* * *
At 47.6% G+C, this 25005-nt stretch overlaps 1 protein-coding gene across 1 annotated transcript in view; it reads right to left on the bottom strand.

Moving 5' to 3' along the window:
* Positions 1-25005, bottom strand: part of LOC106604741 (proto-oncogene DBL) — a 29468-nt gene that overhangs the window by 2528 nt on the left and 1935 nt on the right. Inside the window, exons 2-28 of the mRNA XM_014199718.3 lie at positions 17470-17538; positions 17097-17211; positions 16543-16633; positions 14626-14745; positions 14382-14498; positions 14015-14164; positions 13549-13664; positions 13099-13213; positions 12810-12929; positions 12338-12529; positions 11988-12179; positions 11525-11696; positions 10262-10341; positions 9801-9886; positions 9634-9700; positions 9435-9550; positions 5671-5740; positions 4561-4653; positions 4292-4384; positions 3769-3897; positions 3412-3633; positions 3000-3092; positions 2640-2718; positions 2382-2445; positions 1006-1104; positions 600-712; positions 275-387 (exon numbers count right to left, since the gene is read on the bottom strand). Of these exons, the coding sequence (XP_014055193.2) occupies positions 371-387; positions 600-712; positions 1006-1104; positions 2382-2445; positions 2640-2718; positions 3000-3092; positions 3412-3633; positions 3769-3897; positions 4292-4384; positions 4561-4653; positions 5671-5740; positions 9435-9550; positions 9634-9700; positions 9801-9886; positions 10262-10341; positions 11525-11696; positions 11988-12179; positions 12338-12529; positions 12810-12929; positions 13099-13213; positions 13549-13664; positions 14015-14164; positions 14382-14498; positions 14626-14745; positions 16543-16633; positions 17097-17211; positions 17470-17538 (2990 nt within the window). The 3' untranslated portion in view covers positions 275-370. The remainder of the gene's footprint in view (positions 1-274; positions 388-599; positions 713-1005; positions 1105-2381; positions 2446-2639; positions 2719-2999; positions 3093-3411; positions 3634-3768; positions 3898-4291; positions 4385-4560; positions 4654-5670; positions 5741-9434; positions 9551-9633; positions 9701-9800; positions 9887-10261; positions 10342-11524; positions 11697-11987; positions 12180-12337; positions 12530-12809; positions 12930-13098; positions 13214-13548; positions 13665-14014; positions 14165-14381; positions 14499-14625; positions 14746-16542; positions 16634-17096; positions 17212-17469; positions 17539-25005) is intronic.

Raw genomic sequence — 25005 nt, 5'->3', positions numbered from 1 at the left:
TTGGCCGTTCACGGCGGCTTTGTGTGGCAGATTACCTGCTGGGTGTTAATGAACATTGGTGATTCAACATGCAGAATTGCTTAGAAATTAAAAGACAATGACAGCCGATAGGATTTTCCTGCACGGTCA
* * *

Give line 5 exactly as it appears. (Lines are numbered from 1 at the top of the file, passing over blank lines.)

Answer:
TTGGCCGTTCACGGCGGCTTTGTGTGGCAGATTACCTGCTGGGTGTTAATGAACATTGGTGATTCAACATGCAGAATTGCTTAGAAATTAAAAGACAATGACAGCCGATAGGATTTTCCTGCACGGTCA